BG WILSON WILSON Adeel Akhtar 1620_A2Adeel Akhtar plays Wilson Wilson in Channel 4’s acclaimed drama Utopia, which returns for a new series this July. Here, he discusses THAT torture scene and what’s in store for season two.

 

Utopia is back for a second series. Can it possibly be as good as the last series?

Yes is the short answer. The things which you liked about it in the first series are all there again. All the themes it was exploring are back again. The characters are taken further along their overall arc. It’s really interesting to see where each of the characters goes in this series. It really is pretty unexpected. It stays a few steps ahead of the audience in that sense.

 

Wilson Wilson is a fantastic character. How do you see him?

I seem him as a person who is quite idealistic in how he perceives the world, and I think in pursuit of that idealism he ends up struggling a lot. He definitely takes the path that’s more difficult to go down, because of his idealism. It’s a massive struggle for him. He has a very strong moral direction, and because of that, he finds himself in situations he wouldn’t ordinarily end up in. But he can’t be any other way.

 

Utopia was received with massive acclaim. Did you know when you were making it that it was something very special? Can you tell?

No, I don’t think so. I think you do something to the best of your ability, and the value of it is in the actual doing of it. When someone says “Action” you just get on with it, and hope that that is translated on to the screen for other people to see. All you can ever do is work as hard as you can on it and make sure you’re doing your job.

 

The eye torture scene was one of the iconic moments of series one. What was it like to film?

It was rewarding, to have done it. In the moment of actually doing it we were going to go to emotional places that were surprising us. There’s another level of satisfaction, which was that people then talked about it. That’s a good feeling, to know that it’s been seen, and it made an impression on people. You always hope an audience will respond to something you’ve done, but there’s no way of knowing whether or not they will.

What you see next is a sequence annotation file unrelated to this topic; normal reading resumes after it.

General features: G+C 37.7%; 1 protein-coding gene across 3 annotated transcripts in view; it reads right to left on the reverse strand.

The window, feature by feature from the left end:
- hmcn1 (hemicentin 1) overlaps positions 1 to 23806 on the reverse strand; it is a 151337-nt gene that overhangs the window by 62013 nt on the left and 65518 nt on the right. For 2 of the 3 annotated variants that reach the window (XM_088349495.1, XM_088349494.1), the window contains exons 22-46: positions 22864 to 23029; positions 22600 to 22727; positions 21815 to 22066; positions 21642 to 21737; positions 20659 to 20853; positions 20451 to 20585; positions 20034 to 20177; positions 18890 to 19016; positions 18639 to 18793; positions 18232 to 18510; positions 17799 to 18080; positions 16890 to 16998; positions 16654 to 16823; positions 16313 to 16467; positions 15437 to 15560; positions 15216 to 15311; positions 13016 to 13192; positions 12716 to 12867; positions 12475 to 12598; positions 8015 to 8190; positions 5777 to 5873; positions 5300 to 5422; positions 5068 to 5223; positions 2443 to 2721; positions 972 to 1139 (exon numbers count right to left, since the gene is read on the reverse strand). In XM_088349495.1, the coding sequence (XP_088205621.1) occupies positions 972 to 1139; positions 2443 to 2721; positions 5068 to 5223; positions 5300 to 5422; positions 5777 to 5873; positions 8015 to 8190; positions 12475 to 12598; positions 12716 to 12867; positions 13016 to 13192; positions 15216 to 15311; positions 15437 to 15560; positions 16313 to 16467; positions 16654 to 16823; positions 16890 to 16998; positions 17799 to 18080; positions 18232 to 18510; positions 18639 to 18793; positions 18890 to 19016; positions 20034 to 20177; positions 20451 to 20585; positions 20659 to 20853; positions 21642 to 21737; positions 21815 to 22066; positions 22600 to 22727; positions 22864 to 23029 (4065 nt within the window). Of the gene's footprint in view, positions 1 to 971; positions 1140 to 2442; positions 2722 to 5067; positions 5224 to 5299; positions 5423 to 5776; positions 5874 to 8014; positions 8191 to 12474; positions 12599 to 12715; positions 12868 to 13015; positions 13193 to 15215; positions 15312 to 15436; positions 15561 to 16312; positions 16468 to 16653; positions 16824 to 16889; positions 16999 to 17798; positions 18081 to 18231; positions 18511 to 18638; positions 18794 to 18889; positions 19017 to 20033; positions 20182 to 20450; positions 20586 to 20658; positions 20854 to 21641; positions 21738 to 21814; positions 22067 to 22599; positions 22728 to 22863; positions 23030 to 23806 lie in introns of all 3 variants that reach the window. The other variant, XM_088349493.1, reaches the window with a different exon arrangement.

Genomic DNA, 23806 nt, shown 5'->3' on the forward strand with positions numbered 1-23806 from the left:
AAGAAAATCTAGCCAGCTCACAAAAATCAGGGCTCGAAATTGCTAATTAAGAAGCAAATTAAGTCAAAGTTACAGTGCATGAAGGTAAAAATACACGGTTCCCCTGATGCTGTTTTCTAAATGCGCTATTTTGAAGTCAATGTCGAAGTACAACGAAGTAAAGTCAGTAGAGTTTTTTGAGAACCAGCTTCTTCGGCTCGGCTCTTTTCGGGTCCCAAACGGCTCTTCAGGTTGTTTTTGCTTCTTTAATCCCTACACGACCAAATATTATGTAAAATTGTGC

What was it like coming back to film the second series? Is it easier, because you know your character and other cast members, and you’re familiar with the style of the show?

It didn’t feel easy, because the journey that Wilson has to go on in the second series is a real challenge. There was a familiarity to it, but just because there’s a familiarity doesn’t make something easier. From an acting viewpoint, this series was a real challenge. But yeah, it was nice to be back with other cast members, and to be back with Marc [Munden, the director].

 

Is it true that you trained as a lawyer before getting into acting?

I studied law, I got an alright degree, and then I was going to go and do something called an LPC, which is a Legal Practice Course, which qualifies you as a lawyer. But I didn’t end up doing it, because I went to drama school instead. I went to drama school, came out the other end, was out of work for a bit, then found some work, and now I’m playing Wilson.

 

How did your family feel about you giving up a stable and secure career in law for the notoriously precarious one in acting?

On some level, as much as they look at stuff that I’ve done and appreciate it, there’s always a hope that I’m just going to end up doing something sensible. Maybe not be a lawyer, but at least have a recurring role as a QC or something on tv. Just so they could see me in a suit, looking a little more well-presented, maybe addressing a courtroom. They’ve got their heads round it, but like you said, I think they’d like me to have a stable career. It’s the hope every parent has for their kid, that they are happy and stable.

 

What do you think you would have been like as a lawyer?

I would have probably been alright. I think I would have done a lot of pro bono work. I wouldn’t have gone in for it for the money. I’ll tell you who I really like – the lawyer Imran Khan. I did my dissertation on stop-and-search powers, and I put in loads of quotes from him. Years later, when I was selling insurance over in Harley Street, he rang up and asked for insurance. He told me his name and I asked him if he was the lawyer, and he said yes. We had a good chat about all the stuff that he did. He’s excellent. He didn’t buy any insurance, though. I’m terrible at selling.

 

What have been the roles that have meant the most to you over the years?

Wilson Wilson would be right up there. I’m still in the middle of it, so it’s all still a bit of a mystery to me, who he is and what he’s about. Unlike all the other stuff on TV, you can’t put a parameter around this and say “Oh, I understand it,” you’re always going to be trying to figure it out. So Wilson is a character I’m still trying to get to grips with. I’m not even sure he’s got to grips with himself.

At the other end of the scale, I’m currently playing Smee in the new Peter Pan film, and that is so much fun. Every day going there is such a massive release. I can be a bit silly. And way back, when I was at school, and I was 16 or 17, I played Lenny in The Homecoming by Pinter. It was the first time I ever acted, and it was the first time people said “You can do this,” and I thought “Okay then, I will.”

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